I want a passive location tracker on my phone, something to tell me where I’ve been over the span of years. Google Timeline + Android does this pretty nicely and this blog also has previous notes on Fog of War and other gamified apps. I was using OpenPaths on my iPhone to do something similar, but it was abandoned. The backing server is already gone and the app will die with iOS 11.
So what to do? A friend suggested OwnTracks, an iOS tracker. This isn’t civilian software; there’s no public service. The docs are all about running your own custom server to collect your location data. But the iOS tracker is capable. In particular you can choose battery vs. accuracy. You can either record your position every N seconds / every M meters, which takes about 10% of your battery an hour. Or you can use a more passive “significant movement” mode that is less sensitive but uses very little battery, maybe 1% an hour. I think that’s what OpenPaths did; I ran it for years without a problem. (There’s also a newer iOS API for “Visits” that also looks useful).
OwnTracks publishes data via MQTT, a message queue protocol designed for Internet of Things apps. It seems awfully complicated and a bit fusty, but if they’ve thought through reliable, low power connections for limited devices I’m glad to use it. The OwnTracks docs have some info on running your own MQTT server but that seemed complicated, so I’ve started with CloudMQTT which has a nice free level.
I created a CloudMQTT account and then just plugged in the Instance Info username/password into OwnTracks and set it to logging. CloudMQTT has a “Websocket UI” that shows you the message stream to verify the plumbing is working. OwnTracks reports look like this:
So that all works. Now what about capturing that data for myself? After some false starts I ended up at paho-mqtt, a Python client. The example client on that page more or less works, except you have to modify the on_connect() function to take a fourth flags parameter. (That’s a hint this code is musty.) The example connects to some public MQTT endpoint with a bunch of events flying by so you know it worked. Eventually one sent non-UTF8 and broke the Python code, but at least it was working.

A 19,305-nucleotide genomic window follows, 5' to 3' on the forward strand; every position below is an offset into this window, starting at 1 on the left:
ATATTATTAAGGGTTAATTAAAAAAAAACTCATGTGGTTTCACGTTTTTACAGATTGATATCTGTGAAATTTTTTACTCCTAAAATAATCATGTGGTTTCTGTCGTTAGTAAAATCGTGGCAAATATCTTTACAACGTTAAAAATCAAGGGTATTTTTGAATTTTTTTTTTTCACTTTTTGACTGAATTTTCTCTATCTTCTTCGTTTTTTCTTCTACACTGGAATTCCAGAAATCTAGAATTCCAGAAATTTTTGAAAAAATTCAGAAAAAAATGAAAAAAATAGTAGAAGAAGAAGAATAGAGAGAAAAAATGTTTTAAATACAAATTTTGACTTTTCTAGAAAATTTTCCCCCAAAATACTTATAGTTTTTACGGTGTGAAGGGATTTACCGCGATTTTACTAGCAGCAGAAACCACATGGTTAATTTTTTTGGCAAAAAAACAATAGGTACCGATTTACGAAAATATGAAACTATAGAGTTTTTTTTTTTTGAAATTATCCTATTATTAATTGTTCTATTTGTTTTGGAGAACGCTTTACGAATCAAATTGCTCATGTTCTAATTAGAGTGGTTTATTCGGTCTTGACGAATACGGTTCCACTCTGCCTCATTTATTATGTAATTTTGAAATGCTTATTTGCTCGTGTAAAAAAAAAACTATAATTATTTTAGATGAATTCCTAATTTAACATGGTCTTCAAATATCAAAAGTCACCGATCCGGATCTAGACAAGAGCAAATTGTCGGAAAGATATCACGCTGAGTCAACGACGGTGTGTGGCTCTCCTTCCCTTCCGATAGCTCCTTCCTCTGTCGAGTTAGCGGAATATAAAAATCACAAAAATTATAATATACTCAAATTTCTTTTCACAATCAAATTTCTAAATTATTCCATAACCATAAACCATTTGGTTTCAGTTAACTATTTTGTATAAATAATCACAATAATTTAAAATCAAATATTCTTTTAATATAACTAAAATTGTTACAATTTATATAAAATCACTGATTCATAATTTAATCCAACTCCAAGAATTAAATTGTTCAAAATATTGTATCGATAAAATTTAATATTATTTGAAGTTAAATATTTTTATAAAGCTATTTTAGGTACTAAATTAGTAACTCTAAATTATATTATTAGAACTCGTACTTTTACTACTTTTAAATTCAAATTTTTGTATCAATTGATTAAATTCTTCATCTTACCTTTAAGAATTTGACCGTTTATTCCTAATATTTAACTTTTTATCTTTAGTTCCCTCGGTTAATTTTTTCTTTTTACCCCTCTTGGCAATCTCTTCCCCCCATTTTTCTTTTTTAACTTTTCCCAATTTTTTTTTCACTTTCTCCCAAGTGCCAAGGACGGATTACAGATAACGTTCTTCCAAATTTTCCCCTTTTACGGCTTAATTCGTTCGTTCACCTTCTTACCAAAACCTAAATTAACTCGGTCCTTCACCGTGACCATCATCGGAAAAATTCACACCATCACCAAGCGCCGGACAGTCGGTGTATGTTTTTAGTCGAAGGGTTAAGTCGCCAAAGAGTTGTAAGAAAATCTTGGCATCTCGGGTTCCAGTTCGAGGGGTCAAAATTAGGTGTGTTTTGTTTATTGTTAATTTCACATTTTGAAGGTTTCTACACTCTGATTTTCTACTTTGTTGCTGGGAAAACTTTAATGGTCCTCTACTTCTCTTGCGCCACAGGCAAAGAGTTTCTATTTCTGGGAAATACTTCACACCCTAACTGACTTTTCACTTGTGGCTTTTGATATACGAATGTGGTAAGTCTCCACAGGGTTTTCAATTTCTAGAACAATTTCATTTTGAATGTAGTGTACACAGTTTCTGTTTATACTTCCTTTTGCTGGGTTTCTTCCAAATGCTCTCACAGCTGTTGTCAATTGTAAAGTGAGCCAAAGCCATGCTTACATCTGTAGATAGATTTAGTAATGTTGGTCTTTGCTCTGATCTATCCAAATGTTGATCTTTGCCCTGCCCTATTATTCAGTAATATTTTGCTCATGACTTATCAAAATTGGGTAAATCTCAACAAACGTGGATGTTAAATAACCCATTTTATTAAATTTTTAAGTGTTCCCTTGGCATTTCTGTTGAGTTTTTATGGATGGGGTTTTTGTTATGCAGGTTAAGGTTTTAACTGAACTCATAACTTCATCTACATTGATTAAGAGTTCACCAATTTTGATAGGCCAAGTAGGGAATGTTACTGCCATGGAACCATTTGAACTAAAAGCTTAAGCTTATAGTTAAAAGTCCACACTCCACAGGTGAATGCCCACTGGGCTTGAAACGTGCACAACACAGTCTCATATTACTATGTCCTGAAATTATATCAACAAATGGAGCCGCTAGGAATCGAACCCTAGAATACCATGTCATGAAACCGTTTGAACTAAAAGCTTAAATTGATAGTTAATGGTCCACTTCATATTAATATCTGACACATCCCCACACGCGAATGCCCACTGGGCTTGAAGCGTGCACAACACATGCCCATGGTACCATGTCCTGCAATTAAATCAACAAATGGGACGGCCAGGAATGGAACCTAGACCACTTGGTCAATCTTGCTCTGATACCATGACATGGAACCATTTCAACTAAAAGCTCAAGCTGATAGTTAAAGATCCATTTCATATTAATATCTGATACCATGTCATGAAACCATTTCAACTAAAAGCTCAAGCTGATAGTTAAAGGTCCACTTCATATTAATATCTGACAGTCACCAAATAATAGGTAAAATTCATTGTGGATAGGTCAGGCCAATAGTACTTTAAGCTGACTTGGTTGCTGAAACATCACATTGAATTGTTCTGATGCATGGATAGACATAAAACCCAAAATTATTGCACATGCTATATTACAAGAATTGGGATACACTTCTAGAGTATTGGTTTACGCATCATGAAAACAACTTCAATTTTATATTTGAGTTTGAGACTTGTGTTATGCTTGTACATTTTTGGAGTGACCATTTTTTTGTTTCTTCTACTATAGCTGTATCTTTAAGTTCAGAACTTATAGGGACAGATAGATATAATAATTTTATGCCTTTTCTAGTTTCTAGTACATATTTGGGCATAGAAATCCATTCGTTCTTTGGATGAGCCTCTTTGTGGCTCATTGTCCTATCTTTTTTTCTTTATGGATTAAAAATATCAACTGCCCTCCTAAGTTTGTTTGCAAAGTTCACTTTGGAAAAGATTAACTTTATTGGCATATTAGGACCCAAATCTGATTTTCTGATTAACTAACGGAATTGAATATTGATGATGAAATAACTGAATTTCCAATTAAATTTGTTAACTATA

Last step was to reconfigure the sample client to connect to my CloudMQTT instance. To get that working I had to create a new user and set it up with the ACL controls. (Wildcard access, read/write). For some reason the main user/login didn’t work; maybe because it was in use by OwnTracks? I also had to call client.subscribe() to get messages on my specific OwnTracks topic; not sure if that is supposed to be necessary.
Cloud MQTT also has support for forwarding events to Amazon Kinesis. I set this up hoping it was an easy way to get at the data but it just adds complexity and another system for me right now. There’s probably some way to feed the data into a database with AWS plumbing that might be nice. And it’ll scale!
Things to learn more about with MQTT:
- Is MQTT a living tech, or is it abandoned?
- CloudMQTT user management
- paho.mqtt: naked TCP vs TLS vs Websockets
- MQTT topics and subscriptions
- Is Amazon Kinesis interesting for my application? Would be nice to have less code + servers to manage